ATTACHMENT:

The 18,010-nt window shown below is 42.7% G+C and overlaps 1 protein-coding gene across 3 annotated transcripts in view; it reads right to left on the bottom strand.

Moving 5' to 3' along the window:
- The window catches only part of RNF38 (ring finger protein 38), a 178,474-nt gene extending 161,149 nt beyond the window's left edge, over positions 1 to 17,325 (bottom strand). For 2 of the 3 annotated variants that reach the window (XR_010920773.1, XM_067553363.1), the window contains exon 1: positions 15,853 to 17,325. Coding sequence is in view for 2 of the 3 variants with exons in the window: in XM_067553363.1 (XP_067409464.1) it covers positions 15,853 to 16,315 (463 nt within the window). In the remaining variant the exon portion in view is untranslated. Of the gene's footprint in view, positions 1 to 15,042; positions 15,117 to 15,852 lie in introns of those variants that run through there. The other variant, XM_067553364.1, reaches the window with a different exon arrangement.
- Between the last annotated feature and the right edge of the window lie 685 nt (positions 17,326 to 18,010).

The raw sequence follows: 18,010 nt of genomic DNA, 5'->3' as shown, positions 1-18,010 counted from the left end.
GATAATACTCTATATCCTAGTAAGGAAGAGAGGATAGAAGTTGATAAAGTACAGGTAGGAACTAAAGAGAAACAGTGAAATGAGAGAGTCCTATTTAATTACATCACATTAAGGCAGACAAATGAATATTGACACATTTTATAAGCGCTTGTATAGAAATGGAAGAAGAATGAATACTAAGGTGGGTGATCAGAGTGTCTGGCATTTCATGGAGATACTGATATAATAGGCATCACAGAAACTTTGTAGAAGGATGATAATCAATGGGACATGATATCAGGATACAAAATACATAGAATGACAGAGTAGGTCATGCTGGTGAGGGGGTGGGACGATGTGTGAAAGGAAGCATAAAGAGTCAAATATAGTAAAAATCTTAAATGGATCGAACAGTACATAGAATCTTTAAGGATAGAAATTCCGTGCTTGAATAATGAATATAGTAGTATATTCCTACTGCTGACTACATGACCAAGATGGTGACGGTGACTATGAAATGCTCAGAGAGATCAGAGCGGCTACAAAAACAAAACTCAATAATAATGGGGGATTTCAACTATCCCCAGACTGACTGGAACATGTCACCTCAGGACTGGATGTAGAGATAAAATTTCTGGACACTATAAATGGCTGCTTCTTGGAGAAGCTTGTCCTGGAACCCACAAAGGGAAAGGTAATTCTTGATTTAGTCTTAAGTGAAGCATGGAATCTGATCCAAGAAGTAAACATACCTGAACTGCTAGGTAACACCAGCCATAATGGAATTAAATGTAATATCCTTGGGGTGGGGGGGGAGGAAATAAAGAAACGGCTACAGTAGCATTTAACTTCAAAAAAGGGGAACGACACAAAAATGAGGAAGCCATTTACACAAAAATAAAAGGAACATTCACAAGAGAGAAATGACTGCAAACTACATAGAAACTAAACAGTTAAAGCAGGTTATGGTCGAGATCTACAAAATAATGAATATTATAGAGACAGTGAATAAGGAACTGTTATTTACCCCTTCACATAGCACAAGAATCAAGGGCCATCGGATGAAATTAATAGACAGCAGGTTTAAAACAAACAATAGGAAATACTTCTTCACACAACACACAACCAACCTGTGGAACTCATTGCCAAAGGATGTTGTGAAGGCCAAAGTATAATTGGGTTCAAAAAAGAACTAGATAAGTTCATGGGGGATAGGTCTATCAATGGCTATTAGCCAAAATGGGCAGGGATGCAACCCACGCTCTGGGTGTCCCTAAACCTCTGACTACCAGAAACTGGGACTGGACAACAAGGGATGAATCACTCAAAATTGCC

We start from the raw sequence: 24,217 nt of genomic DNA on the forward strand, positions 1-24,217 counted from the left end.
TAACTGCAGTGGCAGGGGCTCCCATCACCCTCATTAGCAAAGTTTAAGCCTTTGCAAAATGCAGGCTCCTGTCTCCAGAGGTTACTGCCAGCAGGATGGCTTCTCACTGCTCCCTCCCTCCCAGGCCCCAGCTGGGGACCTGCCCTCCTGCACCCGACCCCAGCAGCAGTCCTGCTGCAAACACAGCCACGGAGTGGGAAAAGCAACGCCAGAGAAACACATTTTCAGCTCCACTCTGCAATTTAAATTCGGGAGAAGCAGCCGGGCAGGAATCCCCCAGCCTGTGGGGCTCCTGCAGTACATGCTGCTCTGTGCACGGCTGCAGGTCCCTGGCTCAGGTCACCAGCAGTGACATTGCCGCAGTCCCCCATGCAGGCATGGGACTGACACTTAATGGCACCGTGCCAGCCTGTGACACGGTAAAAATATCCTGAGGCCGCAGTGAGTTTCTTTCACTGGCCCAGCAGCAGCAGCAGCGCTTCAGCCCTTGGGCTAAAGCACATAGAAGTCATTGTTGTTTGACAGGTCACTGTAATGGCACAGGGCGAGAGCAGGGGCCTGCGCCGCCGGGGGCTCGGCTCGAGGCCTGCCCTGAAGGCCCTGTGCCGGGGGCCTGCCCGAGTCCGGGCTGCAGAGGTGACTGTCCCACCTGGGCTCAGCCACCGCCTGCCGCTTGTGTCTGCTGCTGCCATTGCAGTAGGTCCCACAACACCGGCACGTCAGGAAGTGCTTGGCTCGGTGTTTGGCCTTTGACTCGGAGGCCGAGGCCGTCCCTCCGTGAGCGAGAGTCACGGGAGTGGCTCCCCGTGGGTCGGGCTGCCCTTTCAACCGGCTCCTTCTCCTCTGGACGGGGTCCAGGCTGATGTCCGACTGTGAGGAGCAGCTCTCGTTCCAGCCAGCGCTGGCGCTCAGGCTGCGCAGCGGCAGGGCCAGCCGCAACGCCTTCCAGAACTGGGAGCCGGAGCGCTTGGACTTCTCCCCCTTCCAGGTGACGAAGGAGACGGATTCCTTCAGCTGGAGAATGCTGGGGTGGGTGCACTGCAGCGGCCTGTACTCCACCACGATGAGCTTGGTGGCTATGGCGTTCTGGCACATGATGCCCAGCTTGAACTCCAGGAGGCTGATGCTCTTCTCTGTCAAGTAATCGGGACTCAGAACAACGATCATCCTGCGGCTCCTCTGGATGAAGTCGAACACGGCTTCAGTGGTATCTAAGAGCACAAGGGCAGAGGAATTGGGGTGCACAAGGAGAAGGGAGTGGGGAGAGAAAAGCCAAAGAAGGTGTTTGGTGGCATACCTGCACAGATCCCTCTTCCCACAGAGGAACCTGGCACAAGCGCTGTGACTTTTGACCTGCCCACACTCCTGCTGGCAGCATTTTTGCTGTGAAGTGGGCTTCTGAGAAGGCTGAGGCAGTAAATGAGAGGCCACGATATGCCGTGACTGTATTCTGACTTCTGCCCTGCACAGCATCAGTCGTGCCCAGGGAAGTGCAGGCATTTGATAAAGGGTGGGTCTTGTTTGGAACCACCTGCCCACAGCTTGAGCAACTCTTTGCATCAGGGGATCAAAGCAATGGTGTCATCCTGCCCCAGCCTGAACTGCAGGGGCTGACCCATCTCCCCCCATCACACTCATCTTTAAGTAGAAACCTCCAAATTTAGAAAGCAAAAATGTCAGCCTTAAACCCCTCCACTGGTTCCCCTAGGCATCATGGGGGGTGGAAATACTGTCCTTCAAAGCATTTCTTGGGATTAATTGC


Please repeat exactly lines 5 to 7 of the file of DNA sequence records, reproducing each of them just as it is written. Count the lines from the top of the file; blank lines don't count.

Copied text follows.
The raw sequence follows: 18,010 nt of genomic DNA, 5'->3' as shown, positions 1-18,010 counted from the left end.
GATAATACTCTATATCCTAGTAAGGAAGAGAGGATAGAAGTTGATAAAGTACAGGTAGGAACTAAAGAGAAACAGTGAAATGAGAGAGTCCTATTTAATTACATCACATTAAGGCAGACAAATGAATATTGACACATTTTATAAGCGCTTGTATAGAAATGGAAGAAGAATGAATACTAAGGTGGGTGATCAGAGTGTCTGGCATTTCATGGAGATACTGATATAATAGGCATCACAGAAACTTTGTAGAAGGATGATAATCAATGGGACATGATATCAGGATACAAAATACATAGAATGACAGAGTAGGTCATGCTGGTGAGGGGGTGGGACGATGTGTGAAAGGAAGCATAAAGAGTCAAATATAGTAAAAATCTTAAATGGATCGAACAGTACATAGAATCTTTAAGGATAGAAATTCCGTGCTTGAATAATGAATATAGTAGTATATTCCTACTGCTGACTACATGACCAAGATGGTGACGGTGACTATGAAATGCTCAGAGAGATCAGAGCGGCTACAAAAACAAAACTCAATAATAATGGGGGATTTCAACTATCCCCAGACTGACTGGAACATGTCACCTCAGGACTGGATGTAGAGATAAAATTTCTGGACACTATAAATGGCTGCTTCTTGGAGAAGCTTGTCCTGGAACCCACAAAGGGAAAGGTAATTCTTGATTTAGTCTTAAGTGAAGCATGGAATCTGATCCAAGAAGTAAACATACCTGAACTGCTAGGTAACACCAGCCATAATGGAATTAAATGTAATATCCTTGGGGTGGGGGGGGAGGAAATAAAGAAACGGCTACAGTAGCATTTAACTTCAAAAAAGGGGAACGACACAAAAATGAGGAAGCCATTTACACAAAAATAAAAGGAACATTCACAAGAGAGAAATGACTGCAAACTACATAGAAACTAAACAGTTAAAGCAGGTTATGGTCGAGATCTACAAAATAATGAATATTATAGAGACAGTGAATAAGGAACTGTTATTTACCCCTTCACATAGCACAAGAATCAAGGGCCATCGGATGAAATTAATAGACAGCAGGTTTAAAACAAACAATAGGAAATACTTCTTCACACAACACACAACCAACCTGTGGAACTCATTGCCAAAGGATGTTGTGAAGGCCAAAGTATAATTGGGTTCAAAAAAGAACTAGATAAGTTCATGGGGGATAGGTCTATCAATGGCTATTAGCCAAAATGGGCAGGGATGCAACCCACGCTCTGGGTGTCCCTAAACCTCTGACTACCAGAAACTGGGACTGGACAACAAGGGATGAATCACTCAAAATTGCC

We start from the raw sequence: 24,217 nt of genomic DNA on the forward strand, positions 1-24,217 counted from the left end.